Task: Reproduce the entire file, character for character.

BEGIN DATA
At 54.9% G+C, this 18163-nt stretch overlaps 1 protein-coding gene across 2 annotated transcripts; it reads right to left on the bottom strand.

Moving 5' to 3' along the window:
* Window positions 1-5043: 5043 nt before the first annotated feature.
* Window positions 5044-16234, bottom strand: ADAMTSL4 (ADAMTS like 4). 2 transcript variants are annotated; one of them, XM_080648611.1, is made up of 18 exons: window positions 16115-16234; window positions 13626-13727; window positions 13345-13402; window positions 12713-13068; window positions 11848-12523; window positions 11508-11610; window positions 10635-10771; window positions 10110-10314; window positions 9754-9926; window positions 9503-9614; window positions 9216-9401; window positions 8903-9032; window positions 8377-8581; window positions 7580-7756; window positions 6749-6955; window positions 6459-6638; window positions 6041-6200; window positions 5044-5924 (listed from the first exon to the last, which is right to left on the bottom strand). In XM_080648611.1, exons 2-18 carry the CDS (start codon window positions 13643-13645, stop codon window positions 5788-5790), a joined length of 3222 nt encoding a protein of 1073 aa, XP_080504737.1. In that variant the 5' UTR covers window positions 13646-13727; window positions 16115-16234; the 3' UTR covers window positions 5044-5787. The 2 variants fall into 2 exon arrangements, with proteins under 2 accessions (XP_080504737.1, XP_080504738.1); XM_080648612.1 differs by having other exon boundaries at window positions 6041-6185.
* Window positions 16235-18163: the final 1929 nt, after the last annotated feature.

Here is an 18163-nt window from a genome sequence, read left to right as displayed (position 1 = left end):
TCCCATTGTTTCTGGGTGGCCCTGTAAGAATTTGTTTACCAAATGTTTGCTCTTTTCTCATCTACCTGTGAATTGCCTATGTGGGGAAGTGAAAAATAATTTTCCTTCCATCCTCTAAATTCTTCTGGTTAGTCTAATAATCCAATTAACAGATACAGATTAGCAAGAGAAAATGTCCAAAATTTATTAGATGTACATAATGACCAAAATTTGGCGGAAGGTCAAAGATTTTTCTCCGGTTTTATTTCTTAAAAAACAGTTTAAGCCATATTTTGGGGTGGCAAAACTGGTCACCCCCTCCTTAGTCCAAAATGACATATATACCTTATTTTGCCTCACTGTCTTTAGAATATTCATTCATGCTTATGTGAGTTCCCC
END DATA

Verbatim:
At 54.9% G+C, this 18163-nt stretch overlaps 1 protein-coding gene across 2 annotated transcripts; it reads right to left on the bottom strand.

Moving 5' to 3' along the window:
* Window positions 1-5043: 5043 nt before the first annotated feature.
* Window positions 5044-16234, bottom strand: ADAMTSL4 (ADAMTS like 4). 2 transcript variants are annotated; one of them, XM_080648611.1, is made up of 18 exons: window positions 16115-16234; window positions 13626-13727; window positions 13345-13402; window positions 12713-13068; window positions 11848-12523; window positions 11508-11610; window positions 10635-10771; window positions 10110-10314; window positions 9754-9926; window positions 9503-9614; window positions 9216-9401; window positions 8903-9032; window positions 8377-8581; window positions 7580-7756; window positions 6749-6955; window positions 6459-6638; window positions 6041-6200; window positions 5044-5924 (listed from the first exon to the last, which is right to left on the bottom strand). In XM_080648611.1, exons 2-18 carry the CDS (start codon window positions 13643-13645, stop codon window positions 5788-5790), a joined length of 3222 nt encoding a protein of 1073 aa, XP_080504737.1. In that variant the 5' UTR covers window positions 13646-13727; window positions 16115-16234; the 3' UTR covers window positions 5044-5787. The 2 variants fall into 2 exon arrangements, with proteins under 2 accessions (XP_080504737.1, XP_080504738.1); XM_080648612.1 differs by having other exon boundaries at window positions 6041-6185.
* Window positions 16235-18163: the final 1929 nt, after the last annotated feature.

Here is an 18163-nt window from a genome sequence, read left to right as displayed (position 1 = left end):
TCCCATTGTTTCTGGGTGGCCCTGTAAGAATTTGTTTACCAAATGTTTGCTCTTTTCTCATCTACCTGTGAATTGCCTATGTGGGGAAGTGAAAAATAATTTTCCTTCCATCCTCTAAATTCTTCTGGTTAGTCTAATAATCCAATTAACAGATACAGATTAGCAAGAGAAAATGTCCAAAATTTATTAGATGTACATAATGACCAAAATTTGGCGGAAGGTCAAAGATTTTTCTCCGGTTTTATTTCTTAAAAAACAGTTTAAGCCATATTTTGGGGTGGCAAAACTGGTCACCCCCTCCTTAGTCCAAAATGACATATATACCTTATTTTGCCTCACTGTCTTTAGAATATTCATTCATGCTTATGTGAGTTCCCC